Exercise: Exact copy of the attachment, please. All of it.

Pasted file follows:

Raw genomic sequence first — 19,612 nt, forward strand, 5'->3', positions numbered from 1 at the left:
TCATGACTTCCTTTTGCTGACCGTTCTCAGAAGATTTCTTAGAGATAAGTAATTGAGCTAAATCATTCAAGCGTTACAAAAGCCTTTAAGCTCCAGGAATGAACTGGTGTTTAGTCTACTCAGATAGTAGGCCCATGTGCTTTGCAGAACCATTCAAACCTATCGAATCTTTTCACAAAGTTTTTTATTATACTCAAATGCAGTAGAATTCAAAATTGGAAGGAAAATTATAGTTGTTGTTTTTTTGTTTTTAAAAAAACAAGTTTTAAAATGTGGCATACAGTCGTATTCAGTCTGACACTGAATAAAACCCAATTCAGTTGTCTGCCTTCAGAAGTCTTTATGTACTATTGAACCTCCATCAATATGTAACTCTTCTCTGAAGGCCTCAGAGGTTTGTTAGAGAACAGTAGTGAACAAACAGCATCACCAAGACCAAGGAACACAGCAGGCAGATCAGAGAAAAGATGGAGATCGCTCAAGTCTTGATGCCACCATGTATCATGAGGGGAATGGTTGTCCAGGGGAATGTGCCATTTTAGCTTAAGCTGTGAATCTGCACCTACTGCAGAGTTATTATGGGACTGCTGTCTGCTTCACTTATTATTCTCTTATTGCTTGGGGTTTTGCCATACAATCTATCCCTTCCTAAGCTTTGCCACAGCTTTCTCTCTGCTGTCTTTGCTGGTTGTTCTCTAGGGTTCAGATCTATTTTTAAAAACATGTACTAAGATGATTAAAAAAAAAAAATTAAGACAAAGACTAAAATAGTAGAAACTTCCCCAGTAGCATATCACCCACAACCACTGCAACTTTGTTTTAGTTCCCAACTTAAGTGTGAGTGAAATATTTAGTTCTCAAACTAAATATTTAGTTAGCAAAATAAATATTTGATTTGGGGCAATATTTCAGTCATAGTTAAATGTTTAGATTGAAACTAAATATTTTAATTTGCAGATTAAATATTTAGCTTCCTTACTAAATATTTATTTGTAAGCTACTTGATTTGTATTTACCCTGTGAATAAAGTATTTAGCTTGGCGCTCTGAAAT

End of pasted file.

Raw genomic sequence first — 19,612 nt, forward strand, 5'->3', positions numbered from 1 at the left:
TCATGACTTCCTTTTGCTGACCGTTCTCAGAAGATTTCTTAGAGATAAGTAATTGAGCTAAATCATTCAAGCGTTACAAAAGCCTTTAAGCTCCAGGAATGAACTGGTGTTTAGTCTACTCAGATAGTAGGCCCATGTGCTTTGCAGAACCATTCAAACCTATCGAATCTTTTCACAAAGTTTTTTATTATACTCAAATGCAGTAGAATTCAAAATTGGAAGGAAAATTATAGTTGTTGTTTTTTTGTTTTTAAAAAAACAAGTTTTAAAATGTGGCATACAGTCGTATTCAGTCTGACACTGAATAAAACCCAATTCAGTTGTCTGCCTTCAGAAGTCTTTATGTACTATTGAACCTCCATCAATATGTAACTCTTCTCTGAAGGCCTCAGAGGTTTGTTAGAGAACAGTAGTGAACAAACAGCATCACCAAGACCAAGGAACACAGCAGGCAGATCAGAGAAAAGATGGAGATCGCTCAAGTCTTGATGCCACCATGTATCATGAGGGGAATGGTTGTCCAGGGGAATGTGCCATTTTAGCTTAAGCTGTGAATCTGCACCTACTGCAGAGTTATTATGGGACTGCTGTCTGCTTCACTTATTATTCTCTTATTGCTTGGGGTTTTGCCATACAATCTATCCCTTCCTAAGCTTTGCCACAGCTTTCTCTCTGCTGTCTTTGCTGGTTGTTCTCTAGGGTTCAGATCTATTTTTAAAAACATGTACTAAGATGATTAAAAAAAAAAAATTAAGACAAAGACTAAAATAGTAGAAACTTCCCCAGTAGCATATCACCCACAACCACTGCAACTTTGTTTTAGTTCCCAACTTAAGTGTGAGTGAAATATTTAGTTCTCAAACTAAATATTTAGTTAGCAAAATAAATATTTGATTTGGGGCAATATTTCAGTCATAGTTAAATGTTTAGATTGAAACTAAATATTTTAATTTGCAGATTAAATATTTAGCTTCCTTACTAAATATTTATTTGTAAGCTACTTGATTTGTATTTACCCTGTGAATAAAGTATTTAGCTTGGCGCTCTGAAAT